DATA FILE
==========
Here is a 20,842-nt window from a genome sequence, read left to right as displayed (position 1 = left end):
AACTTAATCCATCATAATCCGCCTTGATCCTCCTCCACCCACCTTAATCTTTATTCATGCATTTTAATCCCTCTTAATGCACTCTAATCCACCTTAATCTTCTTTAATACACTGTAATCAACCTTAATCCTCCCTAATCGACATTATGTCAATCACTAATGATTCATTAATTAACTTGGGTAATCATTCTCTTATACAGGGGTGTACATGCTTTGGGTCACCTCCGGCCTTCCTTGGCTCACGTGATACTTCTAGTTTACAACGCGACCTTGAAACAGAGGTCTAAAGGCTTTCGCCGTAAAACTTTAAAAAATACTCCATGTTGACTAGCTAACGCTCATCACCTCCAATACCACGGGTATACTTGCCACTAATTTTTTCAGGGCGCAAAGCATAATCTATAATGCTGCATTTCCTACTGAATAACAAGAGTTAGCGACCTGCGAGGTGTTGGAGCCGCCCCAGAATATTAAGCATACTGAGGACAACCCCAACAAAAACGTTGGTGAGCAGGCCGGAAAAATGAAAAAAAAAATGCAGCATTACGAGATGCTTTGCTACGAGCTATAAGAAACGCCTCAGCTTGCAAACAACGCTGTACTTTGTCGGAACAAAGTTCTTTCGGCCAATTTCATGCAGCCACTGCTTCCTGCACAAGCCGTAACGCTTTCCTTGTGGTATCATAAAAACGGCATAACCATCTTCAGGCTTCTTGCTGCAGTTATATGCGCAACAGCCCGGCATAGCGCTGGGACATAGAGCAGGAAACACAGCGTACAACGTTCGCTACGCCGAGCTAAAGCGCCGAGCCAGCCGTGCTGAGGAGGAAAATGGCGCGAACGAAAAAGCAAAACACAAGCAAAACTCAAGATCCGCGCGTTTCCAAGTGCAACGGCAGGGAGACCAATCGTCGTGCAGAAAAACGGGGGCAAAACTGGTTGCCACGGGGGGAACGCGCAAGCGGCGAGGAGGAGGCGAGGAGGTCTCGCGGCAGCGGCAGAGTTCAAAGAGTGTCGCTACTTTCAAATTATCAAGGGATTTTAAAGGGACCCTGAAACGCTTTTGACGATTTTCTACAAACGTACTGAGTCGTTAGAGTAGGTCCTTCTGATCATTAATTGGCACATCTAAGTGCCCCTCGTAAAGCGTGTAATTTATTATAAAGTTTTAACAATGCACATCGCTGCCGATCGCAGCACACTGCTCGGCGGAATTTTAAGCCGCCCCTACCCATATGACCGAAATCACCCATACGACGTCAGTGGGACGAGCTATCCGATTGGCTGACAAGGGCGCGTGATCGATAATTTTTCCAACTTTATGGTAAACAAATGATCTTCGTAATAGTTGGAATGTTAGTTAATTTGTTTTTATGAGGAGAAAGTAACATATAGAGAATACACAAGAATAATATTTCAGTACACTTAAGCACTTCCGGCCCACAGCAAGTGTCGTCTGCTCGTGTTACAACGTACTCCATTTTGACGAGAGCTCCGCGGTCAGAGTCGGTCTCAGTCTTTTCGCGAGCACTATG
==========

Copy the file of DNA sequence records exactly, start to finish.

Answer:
Here is a 20,842-nt window from a genome sequence, read left to right as displayed (position 1 = left end):
AACTTAATCCATCATAATCCGCCTTGATCCTCCTCCACCCACCTTAATCTTTATTCATGCATTTTAATCCCTCTTAATGCACTCTAATCCACCTTAATCTTCTTTAATACACTGTAATCAACCTTAATCCTCCCTAATCGACATTATGTCAATCACTAATGATTCATTAATTAACTTGGGTAATCATTCTCTTATACAGGGGTGTACATGCTTTGGGTCACCTCCGGCCTTCCTTGGCTCACGTGATACTTCTAGTTTACAACGCGACCTTGAAACAGAGGTCTAAAGGCTTTCGCCGTAAAACTTTAAAAAATACTCCATGTTGACTAGCTAACGCTCATCACCTCCAATACCACGGGTATACTTGCCACTAATTTTTTCAGGGCGCAAAGCATAATCTATAATGCTGCATTTCCTACTGAATAACAAGAGTTAGCGACCTGCGAGGTGTTGGAGCCGCCCCAGAATATTAAGCATACTGAGGACAACCCCAACAAAAACGTTGGTGAGCAGGCCGGAAAAATGAAAAAAAAAATGCAGCATTACGAGATGCTTTGCTACGAGCTATAAGAAACGCCTCAGCTTGCAAACAACGCTGTACTTTGTCGGAACAAAGTTCTTTCGGCCAATTTCATGCAGCCACTGCTTCCTGCACAAGCCGTAACGCTTTCCTTGTGGTATCATAAAAACGGCATAACCATCTTCAGGCTTCTTGCTGCAGTTATATGCGCAACAGCCCGGCATAGCGCTGGGACATAGAGCAGGAAACACAGCGTACAACGTTCGCTACGCCGAGCTAAAGCGCCGAGCCAGCCGTGCTGAGGAGGAAAATGGCGCGAACGAAAAAGCAAAACACAAGCAAAACTCAAGATCCGCGCGTTTCCAAGTGCAACGGCAGGGAGACCAATCGTCGTGCAGAAAAACGGGGGCAAAACTGGTTGCCACGGGGGGAACGCGCAAGCGGCGAGGAGGAGGCGAGGAGGTCTCGCGGCAGCGGCAGAGTTCAAAGAGTGTCGCTACTTTCAAATTATCAAGGGATTTTAAAGGGACCCTGAAACGCTTTTGACGATTTTCTACAAACGTACTGAGTCGTTAGAGTAGGTCCTTCTGATCATTAATTGGCACATCTAAGTGCCCCTCGTAAAGCGTGTAATTTATTATAAAGTTTTAACAATGCACATCGCTGCCGATCGCAGCACACTGCTCGGCGGAATTTTAAGCCGCCCCTACCCATATGACCGAAATCACCCATACGACGTCAGTGGGACGAGCTATCCGATTGGCTGACAAGGGCGCGTGATCGATAATTTTTCCAACTTTATGGTAAACAAATGATCTTCGTAATAGTTGGAATGTTAGTTAATTTGTTTTTATGAGGAGAAAGTAACATATAGAGAATACACAAGAATAATATTTCAGTACACTTAAGCACTTCCGGCCCACAGCAAGTGTCGTCTGCTCGTGTTACAACGTACTCCATTTTGACGAGAGCTCCGCGGTCAGAGTCGGTCTCAGTCTTTTCGCGAGCACTATG